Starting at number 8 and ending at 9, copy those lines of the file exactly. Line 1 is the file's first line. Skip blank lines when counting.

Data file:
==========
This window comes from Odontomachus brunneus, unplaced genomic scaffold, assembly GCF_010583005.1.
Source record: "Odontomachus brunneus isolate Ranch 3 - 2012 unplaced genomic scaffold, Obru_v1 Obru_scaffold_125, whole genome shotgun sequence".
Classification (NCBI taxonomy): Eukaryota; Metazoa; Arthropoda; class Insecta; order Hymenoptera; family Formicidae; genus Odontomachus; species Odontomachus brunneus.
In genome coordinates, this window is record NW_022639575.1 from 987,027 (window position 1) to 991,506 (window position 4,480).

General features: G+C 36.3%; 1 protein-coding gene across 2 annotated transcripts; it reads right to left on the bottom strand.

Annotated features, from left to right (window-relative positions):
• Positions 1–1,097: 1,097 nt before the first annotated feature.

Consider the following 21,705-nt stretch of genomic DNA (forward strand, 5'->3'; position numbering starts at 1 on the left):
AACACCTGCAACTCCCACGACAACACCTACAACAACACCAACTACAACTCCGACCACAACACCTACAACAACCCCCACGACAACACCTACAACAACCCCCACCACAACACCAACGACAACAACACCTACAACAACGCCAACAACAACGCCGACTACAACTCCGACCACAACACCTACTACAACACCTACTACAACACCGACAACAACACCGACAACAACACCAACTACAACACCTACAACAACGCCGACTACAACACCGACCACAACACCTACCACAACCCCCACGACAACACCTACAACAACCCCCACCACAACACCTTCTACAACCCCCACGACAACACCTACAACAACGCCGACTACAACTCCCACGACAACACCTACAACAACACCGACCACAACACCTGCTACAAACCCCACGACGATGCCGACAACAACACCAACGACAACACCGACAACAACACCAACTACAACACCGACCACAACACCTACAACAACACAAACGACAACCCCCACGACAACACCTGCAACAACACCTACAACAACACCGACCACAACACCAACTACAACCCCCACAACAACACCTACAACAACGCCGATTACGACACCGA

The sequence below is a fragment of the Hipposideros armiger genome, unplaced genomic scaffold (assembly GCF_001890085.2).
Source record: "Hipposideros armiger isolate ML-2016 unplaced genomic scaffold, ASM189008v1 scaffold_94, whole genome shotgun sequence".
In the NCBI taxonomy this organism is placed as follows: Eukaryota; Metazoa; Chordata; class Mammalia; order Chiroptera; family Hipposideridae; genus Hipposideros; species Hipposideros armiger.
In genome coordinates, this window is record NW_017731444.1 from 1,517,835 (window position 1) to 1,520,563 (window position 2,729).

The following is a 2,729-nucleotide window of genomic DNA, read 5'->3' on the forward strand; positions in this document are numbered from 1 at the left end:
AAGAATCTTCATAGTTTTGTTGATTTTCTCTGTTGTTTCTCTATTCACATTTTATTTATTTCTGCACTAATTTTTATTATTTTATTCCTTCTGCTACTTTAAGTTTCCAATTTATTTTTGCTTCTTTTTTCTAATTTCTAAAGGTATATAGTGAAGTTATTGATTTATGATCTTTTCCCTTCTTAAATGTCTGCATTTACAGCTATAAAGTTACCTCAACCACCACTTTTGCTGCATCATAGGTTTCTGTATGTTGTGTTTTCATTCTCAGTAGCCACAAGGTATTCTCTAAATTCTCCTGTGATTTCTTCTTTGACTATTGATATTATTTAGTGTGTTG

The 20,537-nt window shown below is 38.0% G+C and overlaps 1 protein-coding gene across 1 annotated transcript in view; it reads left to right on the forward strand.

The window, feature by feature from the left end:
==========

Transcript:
Consider the following 21,705-nt stretch of genomic DNA (forward strand, 5'->3'; position numbering starts at 1 on the left):
AACACCTGCAACTCCCACGACAACACCTACAACAACACCAACTACAACTCCGACCACAACACCTACAACAACCCCCACGACAACACCTACAACAACCCCCACCACAACACCAACGACAACAACACCTACAACAACGCCAACAACAACGCCGACTACAACTCCGACCACAACACCTACTACAACACCTACTACAACACCGACAACAACACCGACAACAACACCAACTACAACACCTACAACAACGCCGACTACAACACCGACCACAACACCTACCACAACCCCCACGACAACACCTACAACAACCCCCACCACAACACCTTCTACAACCCCCACGACAACACCTACAACAACGCCGACTACAACTCCCACGACAACACCTACAACAACACCGACCACAACACCTGCTACAAACCCCACGACGATGCCGACAACAACACCAACGACAACACCGACAACAACACCAACTACAACACCGACCACAACACCTACAACAACACAAACGACAACCCCCACGACAACACCTGCAACAACACCTACAACAACACCGACCACAACACCAACTACAACCCCCACAACAACACCTACAACAACGCCGATTACGACACCGA